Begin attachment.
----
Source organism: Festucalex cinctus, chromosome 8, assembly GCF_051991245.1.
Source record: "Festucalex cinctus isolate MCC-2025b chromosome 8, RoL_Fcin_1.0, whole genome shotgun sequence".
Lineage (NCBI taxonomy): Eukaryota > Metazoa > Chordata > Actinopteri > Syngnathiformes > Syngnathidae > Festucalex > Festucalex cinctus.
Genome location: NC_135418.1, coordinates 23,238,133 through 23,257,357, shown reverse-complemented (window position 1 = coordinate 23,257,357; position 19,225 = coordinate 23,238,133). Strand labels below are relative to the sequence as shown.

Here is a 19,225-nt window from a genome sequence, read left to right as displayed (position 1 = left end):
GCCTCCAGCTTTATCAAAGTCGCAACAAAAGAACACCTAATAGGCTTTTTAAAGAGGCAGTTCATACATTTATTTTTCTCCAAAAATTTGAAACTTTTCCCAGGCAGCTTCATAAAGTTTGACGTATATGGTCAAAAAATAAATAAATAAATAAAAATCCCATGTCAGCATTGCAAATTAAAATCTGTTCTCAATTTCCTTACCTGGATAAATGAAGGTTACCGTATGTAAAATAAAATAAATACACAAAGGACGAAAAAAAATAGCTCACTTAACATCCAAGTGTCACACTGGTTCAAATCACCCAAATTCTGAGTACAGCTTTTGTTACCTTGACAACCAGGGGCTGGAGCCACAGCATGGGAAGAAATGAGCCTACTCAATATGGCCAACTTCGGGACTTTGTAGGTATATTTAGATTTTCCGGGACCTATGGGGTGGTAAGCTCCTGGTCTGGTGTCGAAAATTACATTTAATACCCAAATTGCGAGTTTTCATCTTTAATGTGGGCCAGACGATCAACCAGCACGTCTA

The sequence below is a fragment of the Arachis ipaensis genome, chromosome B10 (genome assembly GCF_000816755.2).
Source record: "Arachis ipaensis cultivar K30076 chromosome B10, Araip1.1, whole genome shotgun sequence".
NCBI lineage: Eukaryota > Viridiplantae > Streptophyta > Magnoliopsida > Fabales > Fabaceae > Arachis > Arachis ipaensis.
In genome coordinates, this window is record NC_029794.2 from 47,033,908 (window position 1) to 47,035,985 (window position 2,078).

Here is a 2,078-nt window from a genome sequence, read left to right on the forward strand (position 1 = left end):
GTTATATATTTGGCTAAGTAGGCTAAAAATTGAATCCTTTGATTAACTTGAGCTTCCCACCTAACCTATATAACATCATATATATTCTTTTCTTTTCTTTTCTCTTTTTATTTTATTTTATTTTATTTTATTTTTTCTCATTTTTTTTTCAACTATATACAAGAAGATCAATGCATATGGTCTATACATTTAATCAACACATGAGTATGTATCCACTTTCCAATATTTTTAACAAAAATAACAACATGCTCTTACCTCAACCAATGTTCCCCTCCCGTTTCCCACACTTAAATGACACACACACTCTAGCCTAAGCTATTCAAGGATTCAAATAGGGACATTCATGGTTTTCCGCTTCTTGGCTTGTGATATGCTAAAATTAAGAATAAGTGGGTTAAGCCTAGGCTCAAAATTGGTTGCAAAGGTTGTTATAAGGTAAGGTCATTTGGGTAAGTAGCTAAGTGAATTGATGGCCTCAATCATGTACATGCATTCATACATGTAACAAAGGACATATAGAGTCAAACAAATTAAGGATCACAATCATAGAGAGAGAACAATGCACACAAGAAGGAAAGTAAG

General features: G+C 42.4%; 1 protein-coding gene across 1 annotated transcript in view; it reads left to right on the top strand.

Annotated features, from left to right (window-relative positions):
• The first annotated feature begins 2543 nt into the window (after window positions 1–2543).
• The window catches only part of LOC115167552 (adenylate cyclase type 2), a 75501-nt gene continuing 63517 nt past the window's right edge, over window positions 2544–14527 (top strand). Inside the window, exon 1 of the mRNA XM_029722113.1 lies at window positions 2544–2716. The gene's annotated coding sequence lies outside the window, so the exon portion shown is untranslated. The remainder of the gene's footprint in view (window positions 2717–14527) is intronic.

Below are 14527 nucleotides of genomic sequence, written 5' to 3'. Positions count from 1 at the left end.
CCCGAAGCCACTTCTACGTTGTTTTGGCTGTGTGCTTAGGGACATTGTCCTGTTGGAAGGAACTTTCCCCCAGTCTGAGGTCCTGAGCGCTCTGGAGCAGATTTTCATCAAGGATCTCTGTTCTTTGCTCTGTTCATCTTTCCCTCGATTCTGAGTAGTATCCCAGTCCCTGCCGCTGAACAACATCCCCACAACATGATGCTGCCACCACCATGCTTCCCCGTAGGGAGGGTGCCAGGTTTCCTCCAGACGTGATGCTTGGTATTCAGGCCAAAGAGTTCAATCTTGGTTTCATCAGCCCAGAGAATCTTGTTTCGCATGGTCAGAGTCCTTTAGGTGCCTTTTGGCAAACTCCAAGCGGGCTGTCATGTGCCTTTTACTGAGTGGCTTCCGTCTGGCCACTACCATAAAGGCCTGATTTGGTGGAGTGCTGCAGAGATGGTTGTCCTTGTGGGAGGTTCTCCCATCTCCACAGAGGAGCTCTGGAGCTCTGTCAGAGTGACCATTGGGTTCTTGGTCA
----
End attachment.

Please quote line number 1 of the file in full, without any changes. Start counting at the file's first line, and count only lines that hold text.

Source organism: Festucalex cinctus, chromosome 8, assembly GCF_051991245.1.